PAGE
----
The 13th of May 2012 is a date that all Villarreal supporters long to forget. With the clock winding down on a miserable season, the ‘Yellow Submarine’ looked set to survive an improbable relegation by the skin of their teeth only for an unlikely series of events to send them spiralling down into the Segunda Division.
Radamel Falcao’s 88th minute winner for Atletico Madrid at El Madrigal, combined with activity elsewhere, left Spanish football’s 21st century success story reflecting on its darkest hour.
This was a Villarreal side that contained the likes of Marcos Senna, Borja Valero and Bruno Soriano, all of whom had been capped by Spain within the previous two years, during the very peak of La Roja’s golden era. They were joined by Argentine internationals Mateo Musacchio and Marco Ruben as well as Colombian centre-back Cristián Zapata.
It was a team that for virtually the entirety of the 2011/12 season was branded ‘too good to go down’.
Approaching seven years on from the relegation that should never have happened, El Madrigal may now be the Estadio de la Cerámica, but few can escape the sense that history is in danger of repeating itself.
At the midway point in the 2018/19 campaign, a Villarreal side that is not short on individual quality, finds itself languishing in 19th, four points shy of safety.
Again this is a relegation battle that has come almost entirely out of the blue. The Villarreal side that went down in 2012 had finished in the top eight for eight years running and competed in that season’s Champions League following a top four finish the previous year. This current crop has five straight top six finishes behind them and will need to juggle a battle for safety with Europa League football come February.
The conditions of the league also feel ominously similar from a Villarreal perspective. Relegated with 41 points in 2012, this is again shaping up to be a season where teams may need to hit a similar mark to reach safety.
Last term 30 points would have been enough for survival but Huesca aside, there are no clubs that look doomed to the drop at the halfway stage. The teams directly above the relegation zone include Celta Vigo and Athletic Bilbao, both of whom would also have banked on having enough quality to avoid any form of relegation struggle.
The parallels don’t end there. Villarreal opted to make a coaching switch just before Christmas in the ill-fated 2011-12 campaign with José Francisco Molina replacing Juan Carlos Garrido when the Yellow Submarine were 17th in the table. This term, a switch was also made in December with Javier Calleja sacked in favour of Luis Garcia with Villarreal again in 17th place.
Early results suggest Garcia could end up going the same way as Molina, who would only last three months in the role before the board opted to bring in Miguel Ángel Lotina to lead an ultimately unsuccessful late salvage act.
Villarreal’s four league games so far under Garcia have yielded no wins and just three points. They remain stuck on just three wins all season in La Liga, just one of which has come at the Ceramica. Much-like the 2011/12 side though, this is a Villarreal squad that on paper has enough quality to shoot up a congested league in the second half of the season.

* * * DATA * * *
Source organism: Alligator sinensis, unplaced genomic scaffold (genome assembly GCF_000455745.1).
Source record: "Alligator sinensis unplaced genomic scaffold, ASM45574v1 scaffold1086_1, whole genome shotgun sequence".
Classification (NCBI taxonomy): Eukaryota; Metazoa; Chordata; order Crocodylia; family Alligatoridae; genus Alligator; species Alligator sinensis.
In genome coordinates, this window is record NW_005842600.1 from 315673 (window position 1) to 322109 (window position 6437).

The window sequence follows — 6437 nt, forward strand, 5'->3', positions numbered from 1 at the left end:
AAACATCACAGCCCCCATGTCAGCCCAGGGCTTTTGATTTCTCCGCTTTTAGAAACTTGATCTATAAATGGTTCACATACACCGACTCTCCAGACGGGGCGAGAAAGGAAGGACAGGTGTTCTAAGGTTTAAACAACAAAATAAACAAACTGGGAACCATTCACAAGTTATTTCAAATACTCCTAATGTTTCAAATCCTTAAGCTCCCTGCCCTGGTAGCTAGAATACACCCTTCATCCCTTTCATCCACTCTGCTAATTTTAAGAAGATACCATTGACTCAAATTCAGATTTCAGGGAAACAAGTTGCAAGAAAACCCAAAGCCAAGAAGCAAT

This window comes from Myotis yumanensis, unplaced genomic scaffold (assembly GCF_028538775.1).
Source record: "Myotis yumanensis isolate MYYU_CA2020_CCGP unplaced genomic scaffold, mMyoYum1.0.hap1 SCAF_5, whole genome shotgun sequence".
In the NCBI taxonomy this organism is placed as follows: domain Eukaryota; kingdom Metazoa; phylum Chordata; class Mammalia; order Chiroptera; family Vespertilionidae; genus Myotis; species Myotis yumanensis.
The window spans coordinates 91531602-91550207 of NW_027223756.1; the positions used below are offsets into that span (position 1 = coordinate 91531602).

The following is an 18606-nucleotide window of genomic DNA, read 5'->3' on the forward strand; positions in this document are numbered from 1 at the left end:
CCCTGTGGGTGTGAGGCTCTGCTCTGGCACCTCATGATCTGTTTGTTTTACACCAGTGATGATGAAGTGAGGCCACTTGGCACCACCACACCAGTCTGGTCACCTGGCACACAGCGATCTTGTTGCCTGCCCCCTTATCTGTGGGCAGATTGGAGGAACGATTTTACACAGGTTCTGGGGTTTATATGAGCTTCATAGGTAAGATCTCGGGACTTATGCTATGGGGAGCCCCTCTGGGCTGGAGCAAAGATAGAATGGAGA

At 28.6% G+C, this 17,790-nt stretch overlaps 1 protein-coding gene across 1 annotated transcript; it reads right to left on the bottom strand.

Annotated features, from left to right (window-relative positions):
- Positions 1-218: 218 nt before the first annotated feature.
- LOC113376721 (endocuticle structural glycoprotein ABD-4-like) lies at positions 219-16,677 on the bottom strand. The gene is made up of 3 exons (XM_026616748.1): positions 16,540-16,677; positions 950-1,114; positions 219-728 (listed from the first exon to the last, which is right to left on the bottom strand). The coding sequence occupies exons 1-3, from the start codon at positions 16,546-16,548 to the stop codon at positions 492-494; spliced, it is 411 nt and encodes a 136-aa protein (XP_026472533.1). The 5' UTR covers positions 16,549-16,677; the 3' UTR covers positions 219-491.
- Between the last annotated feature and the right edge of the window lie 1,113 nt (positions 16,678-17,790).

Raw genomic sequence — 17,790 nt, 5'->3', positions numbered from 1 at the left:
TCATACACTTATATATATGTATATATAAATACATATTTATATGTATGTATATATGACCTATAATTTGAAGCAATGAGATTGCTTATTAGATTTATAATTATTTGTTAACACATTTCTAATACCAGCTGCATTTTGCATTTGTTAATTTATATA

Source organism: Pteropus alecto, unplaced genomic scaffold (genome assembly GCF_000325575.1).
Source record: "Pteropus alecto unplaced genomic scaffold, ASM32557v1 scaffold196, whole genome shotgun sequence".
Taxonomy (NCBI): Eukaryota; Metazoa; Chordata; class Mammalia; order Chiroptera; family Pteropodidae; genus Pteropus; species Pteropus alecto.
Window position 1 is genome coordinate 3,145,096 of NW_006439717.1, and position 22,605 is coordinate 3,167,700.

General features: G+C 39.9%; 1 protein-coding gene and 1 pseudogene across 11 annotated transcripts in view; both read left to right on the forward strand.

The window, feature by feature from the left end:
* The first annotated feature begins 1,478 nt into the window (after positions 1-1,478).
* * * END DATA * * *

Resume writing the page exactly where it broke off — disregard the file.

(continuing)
While they’ve lacked balance and a clear philosophy at times, it is a midfield packed with quality. In Pablo Fornals and Samuel Chukwueze they have two of La Liga’s brightest young talents.
The former has been Villarreal’s star performer this term while 19 year-old Chukwueze has burst onto the scene over the past couple of months, giving Marcelo an evening to forget in Villarreal’s opening game of 2019 against Real Madrid.
Manu Trigueros has been a solid figure in the heart of the Villarreal midfield for many years now while Santiago Caseres has shown glimpses of his promise.
Throw into the mix new signing Vicente Iborra not to mention veteran Santi Cazorla and they have players that should be capable of dictating football matches against most teams in the Spanish top flight.
Add to that Sergio Asenjo, one of the most reliable keepers in La Liga and a €25 million striker in the shape of Gerard Moreno and it becomes even more difficult to fathom just why Villarreal are only one place off the bottom at the midway point in the campaign.
If Luis Garcia’s men fail to find the winning formula soon, this fear that history could repeat itself will only gain traction.
Following their relegation in 2012, many wondered whether that was it for the Villarreal fairytale. It seemed illogical that a team from an unremarkable town of just 50,000 people could ever get back to the dizzy heights of European Semi-Finals and consistently competing with the Spanish giants.
Those fears were quickly allayed. With Marcelino at the helm, Villarreal soon re-established themselves amongst the upper echelons of Spanish football, with an immediate return to the top flight and a 6th place finish in their first season back in the Primera Division.
They’ve not dropped out of the top six since, a feat which would be almost as remarkable as their initial rise from the fourth tier to the top flight in the 1990’s, were it not for the fact they now boast one of La Liga’s largest budgets.
While they may not be ‘a big club’ in a traditional sense, Villarreal have more financial muscle and a much more professional set-up than most sides in the Primera Division.
They also have one of Spain’s best youth academies and relegation is something they simply wouldn’t have even considered as a possibility this term.
Were they to ultimately make the plunge, it would have to rank as the most surprising relegation from La Liga since that fateful day in May 2012 when Falcao’s goal silenced El Madrigal.
With the Segunda Division packed with big clubs these days, they might not find it so easy to bounce back.